Though he’d had a successful career in France, Mr. Zayan had never worked here. But after getting the green light from the building’s owners — they’d hoped to turn the space into condominiums until the recession intervened — he sold off most of his possessions, left his apartment in Paris and moved to Brooklyn in April 2009. “My friends were stupefied when I told them, ‘I’m going to New York to create the Invisible Dog Art Center,’ ” Mr. Zayan said. “I was alone here, without any friends, without any contacts, just this building and nothing else.”

Searching for inspiration, he went to the Museum of Modern Art. (“Some people go to the church, I went to the MoMA.”) There he saw a retrospective of the German artist Martin Kippenberger, full of meticulously arranged objects. He returned to the Invisible Dog, scoured the basement, still stacked with belts, jewelry and other bric-a-brac, and opened a flea market.

From May to July 2009, he sold that inventory for a dollar or two an item. With $300,000 invested by Mr. DeFalco and his partners, he earned enough to open the space in October of that year, but barely made a dent in the leftover stuff, which is now being harvested as material for the building and its artists. Mr. Zayan pays $25,000 a month in rent, most of it coming from the studios and event space, he said. By his count, 32,000 visitors have passed through in the last year. “It’s a real ecosystem,” Mr. Zayan, 44, said in an interview last week at Café Pedlar, up the street from his gallery. “Everything works together.”

Ian Trask, a 27-year-old artist making the transition from a career in science, first came to Invisible Dog in November for a Recession Art show. At Mr. Zayan’s invitation, he spent three months scavenging in the basement. He turned coils of canvas belts into a three-dimensional painting, which now hangs over the building’s freight elevator. Another piece, a 162-foot cardboard worm, is stored downstairs.“Lucien’s been very kind to me,” said Mr. Trask, now Invisible Dog’s first artist-in-residence. “A lot of my collectors are friends of his. He’d bring people to the basement and say, ‘So-and-so wants to buy something.’ ” Gabriel Jones, a photographer who shot the cover art for Arcade Fire’s newest album and was one of Invisible Dog’s earliest tenants, said it was different from other studio spaces. “There’s always a party, show or an exhibition,” he said. “It’s a living space.”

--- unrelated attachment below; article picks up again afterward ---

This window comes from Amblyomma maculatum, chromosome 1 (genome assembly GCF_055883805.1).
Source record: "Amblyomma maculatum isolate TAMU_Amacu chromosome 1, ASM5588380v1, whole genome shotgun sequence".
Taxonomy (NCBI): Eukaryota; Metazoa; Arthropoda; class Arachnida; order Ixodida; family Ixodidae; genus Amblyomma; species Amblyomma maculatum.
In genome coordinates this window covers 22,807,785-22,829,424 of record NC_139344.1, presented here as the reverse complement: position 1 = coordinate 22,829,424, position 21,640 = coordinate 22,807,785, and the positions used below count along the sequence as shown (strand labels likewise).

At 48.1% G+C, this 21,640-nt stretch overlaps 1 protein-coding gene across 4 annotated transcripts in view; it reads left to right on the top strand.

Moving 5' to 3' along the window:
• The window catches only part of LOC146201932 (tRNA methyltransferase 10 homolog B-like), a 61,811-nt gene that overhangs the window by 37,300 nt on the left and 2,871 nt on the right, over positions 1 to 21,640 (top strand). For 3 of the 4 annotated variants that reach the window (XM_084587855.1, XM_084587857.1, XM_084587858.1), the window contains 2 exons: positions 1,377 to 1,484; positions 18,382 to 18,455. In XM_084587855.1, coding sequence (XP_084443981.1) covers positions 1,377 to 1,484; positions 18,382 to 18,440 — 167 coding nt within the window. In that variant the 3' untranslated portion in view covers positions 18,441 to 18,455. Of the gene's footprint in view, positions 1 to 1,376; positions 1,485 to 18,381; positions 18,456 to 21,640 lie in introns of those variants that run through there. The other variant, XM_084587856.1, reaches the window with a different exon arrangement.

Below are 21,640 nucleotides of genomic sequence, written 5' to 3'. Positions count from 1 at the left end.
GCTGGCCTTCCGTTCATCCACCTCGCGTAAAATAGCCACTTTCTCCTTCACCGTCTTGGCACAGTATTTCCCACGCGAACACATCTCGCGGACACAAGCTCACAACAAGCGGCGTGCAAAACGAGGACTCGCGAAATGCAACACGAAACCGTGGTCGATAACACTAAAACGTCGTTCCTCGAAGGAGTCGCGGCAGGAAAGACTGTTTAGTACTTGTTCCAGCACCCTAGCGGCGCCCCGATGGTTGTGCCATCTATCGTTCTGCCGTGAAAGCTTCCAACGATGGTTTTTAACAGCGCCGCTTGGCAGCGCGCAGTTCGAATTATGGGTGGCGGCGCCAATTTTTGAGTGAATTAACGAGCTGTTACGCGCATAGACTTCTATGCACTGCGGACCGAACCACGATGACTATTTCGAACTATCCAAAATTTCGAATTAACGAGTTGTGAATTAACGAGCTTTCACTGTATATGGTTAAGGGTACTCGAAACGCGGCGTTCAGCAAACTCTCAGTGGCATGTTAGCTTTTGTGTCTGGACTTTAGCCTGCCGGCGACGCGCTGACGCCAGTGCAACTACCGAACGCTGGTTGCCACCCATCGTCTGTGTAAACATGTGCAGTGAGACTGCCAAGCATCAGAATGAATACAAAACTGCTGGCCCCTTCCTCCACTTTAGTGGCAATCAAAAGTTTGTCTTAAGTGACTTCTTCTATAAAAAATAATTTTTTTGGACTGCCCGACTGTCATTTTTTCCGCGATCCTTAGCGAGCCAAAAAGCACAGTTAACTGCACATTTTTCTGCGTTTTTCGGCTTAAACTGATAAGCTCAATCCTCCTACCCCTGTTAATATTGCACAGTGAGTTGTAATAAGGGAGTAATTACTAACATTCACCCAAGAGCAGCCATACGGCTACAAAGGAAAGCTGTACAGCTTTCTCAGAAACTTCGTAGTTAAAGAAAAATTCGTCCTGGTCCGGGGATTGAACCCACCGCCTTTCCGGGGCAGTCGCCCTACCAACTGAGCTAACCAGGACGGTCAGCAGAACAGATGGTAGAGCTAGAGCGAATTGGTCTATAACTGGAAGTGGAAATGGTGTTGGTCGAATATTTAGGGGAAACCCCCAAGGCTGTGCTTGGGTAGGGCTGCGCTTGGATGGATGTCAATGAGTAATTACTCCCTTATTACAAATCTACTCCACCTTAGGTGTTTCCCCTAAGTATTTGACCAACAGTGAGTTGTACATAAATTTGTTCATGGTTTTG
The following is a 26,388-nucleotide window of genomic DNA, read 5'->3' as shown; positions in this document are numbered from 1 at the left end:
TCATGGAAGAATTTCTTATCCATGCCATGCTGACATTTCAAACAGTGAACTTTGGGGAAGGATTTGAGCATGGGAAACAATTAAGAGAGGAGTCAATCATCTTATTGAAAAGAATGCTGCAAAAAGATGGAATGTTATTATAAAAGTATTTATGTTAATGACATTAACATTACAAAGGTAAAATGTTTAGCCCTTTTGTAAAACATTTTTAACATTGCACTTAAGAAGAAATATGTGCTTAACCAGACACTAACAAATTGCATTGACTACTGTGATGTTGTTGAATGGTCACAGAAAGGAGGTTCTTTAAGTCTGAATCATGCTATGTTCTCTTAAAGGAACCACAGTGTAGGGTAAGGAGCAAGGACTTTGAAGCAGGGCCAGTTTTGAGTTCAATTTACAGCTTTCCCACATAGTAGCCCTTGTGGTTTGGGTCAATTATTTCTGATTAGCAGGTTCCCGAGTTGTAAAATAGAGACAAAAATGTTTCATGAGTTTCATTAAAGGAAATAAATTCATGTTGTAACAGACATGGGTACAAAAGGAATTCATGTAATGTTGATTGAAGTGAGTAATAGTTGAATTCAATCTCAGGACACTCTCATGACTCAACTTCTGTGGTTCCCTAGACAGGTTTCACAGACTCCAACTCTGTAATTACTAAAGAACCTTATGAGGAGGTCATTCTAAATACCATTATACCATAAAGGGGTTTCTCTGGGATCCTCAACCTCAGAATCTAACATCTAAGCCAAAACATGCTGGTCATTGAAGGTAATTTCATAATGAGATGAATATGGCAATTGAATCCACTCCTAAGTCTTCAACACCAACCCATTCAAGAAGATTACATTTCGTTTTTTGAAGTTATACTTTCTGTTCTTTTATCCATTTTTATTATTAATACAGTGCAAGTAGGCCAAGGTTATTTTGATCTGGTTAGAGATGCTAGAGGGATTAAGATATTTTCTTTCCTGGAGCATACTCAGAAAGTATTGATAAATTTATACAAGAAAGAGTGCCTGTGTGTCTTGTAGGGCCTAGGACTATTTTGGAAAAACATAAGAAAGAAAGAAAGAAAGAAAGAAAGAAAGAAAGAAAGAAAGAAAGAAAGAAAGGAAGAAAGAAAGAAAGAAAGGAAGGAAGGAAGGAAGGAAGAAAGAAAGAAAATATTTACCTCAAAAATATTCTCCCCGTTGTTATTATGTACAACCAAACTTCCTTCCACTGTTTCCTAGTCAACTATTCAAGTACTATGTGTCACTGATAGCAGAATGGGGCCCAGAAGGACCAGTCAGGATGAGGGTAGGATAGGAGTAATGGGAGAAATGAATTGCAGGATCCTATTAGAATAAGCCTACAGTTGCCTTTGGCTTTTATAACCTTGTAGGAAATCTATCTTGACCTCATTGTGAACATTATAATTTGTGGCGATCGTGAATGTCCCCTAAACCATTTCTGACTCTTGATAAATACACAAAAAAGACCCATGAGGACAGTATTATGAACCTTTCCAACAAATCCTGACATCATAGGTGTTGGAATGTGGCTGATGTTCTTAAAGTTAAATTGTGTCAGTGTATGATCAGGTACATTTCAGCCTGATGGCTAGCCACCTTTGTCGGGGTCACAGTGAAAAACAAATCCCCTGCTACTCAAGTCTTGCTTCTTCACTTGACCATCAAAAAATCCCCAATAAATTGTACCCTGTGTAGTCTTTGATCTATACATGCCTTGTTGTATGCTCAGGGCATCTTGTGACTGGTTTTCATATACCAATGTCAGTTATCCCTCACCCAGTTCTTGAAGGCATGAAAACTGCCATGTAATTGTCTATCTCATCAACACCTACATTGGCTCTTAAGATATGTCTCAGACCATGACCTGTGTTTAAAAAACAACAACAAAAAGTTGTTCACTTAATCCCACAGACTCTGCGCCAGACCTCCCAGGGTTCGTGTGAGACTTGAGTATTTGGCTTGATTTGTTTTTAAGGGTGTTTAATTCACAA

Mr. Zayan’s landlords, too, are happy with the role the building plays in the neighborhood, where it can serve as an anchor for their other projects. “We’re having a blast,” Mr. DeFalco said at the Farm City event, which was so popular it opened an hour early and closed late. “I took a chance with Lucien, but he’s done everything that he said he would.”

Mr. Zayan, who has a charming accent and a neat salt-and-pepper beard and who favors spotless Adidas and pristine white shirts, says that — except for the ability to smoke indoors — he does not miss Paris. Save for an art student intern, he does everything at Invisible Dog himself. “It’s a lot of work, but it’s not too much work,” he said. He lives next door; for fun he gives haircuts in the courtyard — as many as five a day, upon request, though he likes curly styles best. He hopes to make Invisible Dog a hangout, “open six days a week, from 10 in the morning to midnight, with always something happening,” he said. And though his friends counseled him against the name, calling it stupid, he’s glad it stuck: “It’s the history, and history is never stupid.”

When he’s low on cash, he sells off a hundred invisible-dog leashes at $20 apiece; boxes of them still sit in the basement, a testament to the tenacity of far-fetched ideas. “That’s my treasure,” he said.